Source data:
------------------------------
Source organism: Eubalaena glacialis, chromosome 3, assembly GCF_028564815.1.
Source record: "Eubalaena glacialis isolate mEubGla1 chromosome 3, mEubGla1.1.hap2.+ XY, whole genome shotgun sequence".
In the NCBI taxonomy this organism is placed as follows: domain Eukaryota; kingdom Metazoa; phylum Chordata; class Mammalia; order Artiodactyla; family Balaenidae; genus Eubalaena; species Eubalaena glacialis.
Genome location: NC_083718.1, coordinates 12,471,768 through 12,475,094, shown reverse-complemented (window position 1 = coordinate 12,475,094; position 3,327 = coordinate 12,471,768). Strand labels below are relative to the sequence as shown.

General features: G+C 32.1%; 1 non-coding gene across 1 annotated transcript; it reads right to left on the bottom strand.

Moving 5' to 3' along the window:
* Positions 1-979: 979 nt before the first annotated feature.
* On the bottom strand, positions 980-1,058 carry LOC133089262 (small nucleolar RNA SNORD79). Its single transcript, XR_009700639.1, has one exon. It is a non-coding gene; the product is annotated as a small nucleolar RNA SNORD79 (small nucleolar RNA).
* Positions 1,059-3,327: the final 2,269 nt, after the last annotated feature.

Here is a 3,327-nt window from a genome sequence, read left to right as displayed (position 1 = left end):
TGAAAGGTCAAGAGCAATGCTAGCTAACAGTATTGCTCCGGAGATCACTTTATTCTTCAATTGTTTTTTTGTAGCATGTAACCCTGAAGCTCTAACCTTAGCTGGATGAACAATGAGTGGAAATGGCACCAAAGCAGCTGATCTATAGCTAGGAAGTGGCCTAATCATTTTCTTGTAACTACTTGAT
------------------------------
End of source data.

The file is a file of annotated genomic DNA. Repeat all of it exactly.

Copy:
Source organism: Eubalaena glacialis, chromosome 3, assembly GCF_028564815.1.
Source record: "Eubalaena glacialis isolate mEubGla1 chromosome 3, mEubGla1.1.hap2.+ XY, whole genome shotgun sequence".
In the NCBI taxonomy this organism is placed as follows: domain Eukaryota; kingdom Metazoa; phylum Chordata; class Mammalia; order Artiodactyla; family Balaenidae; genus Eubalaena; species Eubalaena glacialis.
Genome location: NC_083718.1, coordinates 12,471,768 through 12,475,094, shown reverse-complemented (window position 1 = coordinate 12,475,094; position 3,327 = coordinate 12,471,768). Strand labels below are relative to the sequence as shown.

General features: G+C 32.1%; 1 non-coding gene across 1 annotated transcript; it reads right to left on the bottom strand.

Moving 5' to 3' along the window:
* Positions 1-979: 979 nt before the first annotated feature.
* On the bottom strand, positions 980-1,058 carry LOC133089262 (small nucleolar RNA SNORD79). Its single transcript, XR_009700639.1, has one exon. It is a non-coding gene; the product is annotated as a small nucleolar RNA SNORD79 (small nucleolar RNA).
* Positions 1,059-3,327: the final 2,269 nt, after the last annotated feature.

Here is a 3,327-nt window from a genome sequence, read left to right as displayed (position 1 = left end):
TGAAAGGTCAAGAGCAATGCTAGCTAACAGTATTGCTCCGGAGATCACTTTATTCTTCAATTGTTTTTTTGTAGCATGTAACCCTGAAGCTCTAACCTTAGCTGGATGAACAATGAGTGGAAATGGCACCAAAGCAGCTGATCTATAGCTAGGAAGTGGCCTAATCATTTTCTTGTAACTACTTGAT